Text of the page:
- Fecal Incontinence
|Histopathology Scoring Systems of Stenosis Associated With Small Bowel Crohn
Gordon IO1, Bettenworth D2, Bokemeyer A2, Srivastava A3, Rosty C4, Hertogh GE5, Robert ME6, Valasek MA7, Mao R8, Kurada S9, Harpaz N10, Borralho P11, Pai RK12, Pai RK13, Odze R14, Feakins R15, Parker CE16, Nguyen T16, Jairath V17, Baker ME18, Bruining DH19, Fletcher JG20, Feagan BG17, Rieder F21; Stenosis Therapy and Anti-Fibrotic Research (STAR) Consortium. Gastroenterology. 2019 Aug 30. pii: S0016-5085(19)41258-4. doi: 10.1053/j.gastro.2019.08.033. [Epub ahead of print]
1 Department of Pathology, Robert J. Tomsich Pathology and Laboratory Medicine Institute, Cleveland Clinic Foundation, Cleveland, USA.
2 Department of Medicine B, Gastroenterology and Hepatology, University Hospital Münster, Münster, Germany.
3 Department of Pathology, Brigham and Women's Hospital, Boston, MA, USA.
4 Department of Clinical Pathology, The University of Melbourne, Parville, VIC, Australia; Envoi Specialist Pathologists, Brisbane, QLD, Australia; Faculty of Medicine, University of Queensland, Brisbane, QLD, Australia.
5 Department of Pathology, University Hospital Leuven, Leuven, Belgium.
6 Department of Pathology, Yale University School of Medicine, New Haven, USA.
7 Department of Pathology, University of California San Diego, La Jolla, California, USA.
8 Department of Gastroenterology, First Affiliated Hospital of Sun Yat-sen University, China; Department of Inflammation and Immunity, Lerner Research Institute, Cleveland Clinic Foundation, Cleveland, Ohio, USA.
9 Department of Inflammation and Immunity, Lerner Research Institute, Cleveland Clinic Foundation, Cleveland, Ohio, USA; Department of Gastroenterology, Hepatology and Nutrition, Digestive Diseases and Surgery Institute; Cleveland Clinic Foundation, Cleveland, USA.
10 Department of Pathology, Molecular and Cell-Based Medicine, Icahn School of Medicine at Mount Sinai, New York, NY.
11 Faculdade de Medicina da Universidade de Lisboa, Instituto de Anatomia Patológica, Lisbon, Portugal.
12 Department of Pathology, University of Pittsburgh Medical Center, Pittsburgh, PA, USA.
13 Department of Laboratory Medicine and Pathology, Mayo Clinic Arizona, Scottsdale, AZ, USA.
14 Pathology Department, Brigham and Women's Hospital, Harvard Medical School, Boston, MA, USA.
15 Department of Cellular Pathology, Royal London Hospital, Barts Health NHS Trust, London, United Kingdom.
16 Robarts Clinical Trials, Inc., London, ON, Canada.
17 Robarts Clinical Trials, Inc., London, ON, Canada; Department of Medicine, Western University, London, ON, Canada; Department of Biostatistics and Epidemiology, Western University, London, ON, Canada.
18 Department of Diagnostic Radiology, Imaging Institute, Digestive Diseases and Surgery Institute, and Taussig Cancer Institute, Cleveland Clinic Foundation, Cleveland, USA.
19 Division of Gastroenterology and Hepatology, Mayo Clinic College of Medicine, Rochester, Minnesota.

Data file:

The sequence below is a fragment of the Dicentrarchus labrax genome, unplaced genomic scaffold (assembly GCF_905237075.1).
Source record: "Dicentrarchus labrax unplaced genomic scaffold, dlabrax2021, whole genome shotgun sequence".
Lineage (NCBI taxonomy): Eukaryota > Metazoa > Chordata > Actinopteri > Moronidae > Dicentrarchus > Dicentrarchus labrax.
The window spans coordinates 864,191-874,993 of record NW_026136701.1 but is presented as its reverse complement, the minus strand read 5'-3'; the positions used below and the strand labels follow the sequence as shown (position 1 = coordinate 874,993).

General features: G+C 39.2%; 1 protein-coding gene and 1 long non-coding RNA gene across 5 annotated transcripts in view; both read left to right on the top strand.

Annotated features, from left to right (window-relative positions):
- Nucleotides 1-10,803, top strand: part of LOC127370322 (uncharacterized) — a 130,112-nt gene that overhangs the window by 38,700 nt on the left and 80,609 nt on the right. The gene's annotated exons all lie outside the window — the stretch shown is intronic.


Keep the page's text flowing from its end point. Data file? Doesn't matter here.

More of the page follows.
20 Department of Radiology, Mayo Clinic, Rochester, USA.
21 Department of Inflammation and Immunity, Lerner Research Institute, Cleveland Clinic Foundation, Cleveland, Ohio, USA; Department of Gastroenterology, Hepatology and Nutrition, Digestive Diseases and Surgery Institute; Cleveland Clinic Foundation, Cleveland, USA. Electronic address: firstname.lastname@example.org.
BACKGROUND & AIMS: Stenosis is a common complication of Crohn's disease (CD) that has no effective medical therapy. Development of anti-fibrotic agents will require testing in randomized controlled trials. Computed tomography enterography- and magnetic resonance enterography-based technologies might be used to measure outcomes in these trials. These approaches have been validated in studies of patients with symptomatic strictures who underwent imaging evaluations, followed by resection with histopathologic grading of the intestinal tissue for inflammation and/or fibrosis (the reference standard). Imaging findings have correlated with findings from quantitative or semi-quantitative histologic evaluation of the degree of fibromuscular stenosis and/or inflammation on the resection specimen. However, it is not clear whether histologic findings are an accurate reference standard. We performed a systematic review of all published histologic scoring systems used to assess stenosing CD.
METHODS: We performed a comprehensive search of the Embase and Medline of studies through March 13, 2019 that used a histologic scoring system to characterize small bowel CD and assessed inflammatory and fibrotic alterations within the same adult subject. All scores fitting the criteria were included in our analysis, independently of the presence of stricturing disease, as long as inflammation and fibrosis were evaluated separately but in the same scoring system.
RESULTS: We observed substantial heterogeneity among scoring systems, which were not derived using modern principles for evaluative index development. None had undergone formal validity or reliability testing. None of the existing indices had been constructed according to accepted methods for development of evaluative indices. Basic knowledge regarding their operating properties were lacking. Specific indices to evaluate the important pathological component of myofibroblast hypertrophy or hyperplasia have not been proposed.
CONCLUSIONS: In a systematic review of publications, we found a lack of validated histopathologic scoring systems for assessment of fibromuscular stenosis. Data that describe the operating properties of existing cross-sectional imaging techniques for stenosing CD should be questioned. Development and validation of a histopathology index is an important research priority.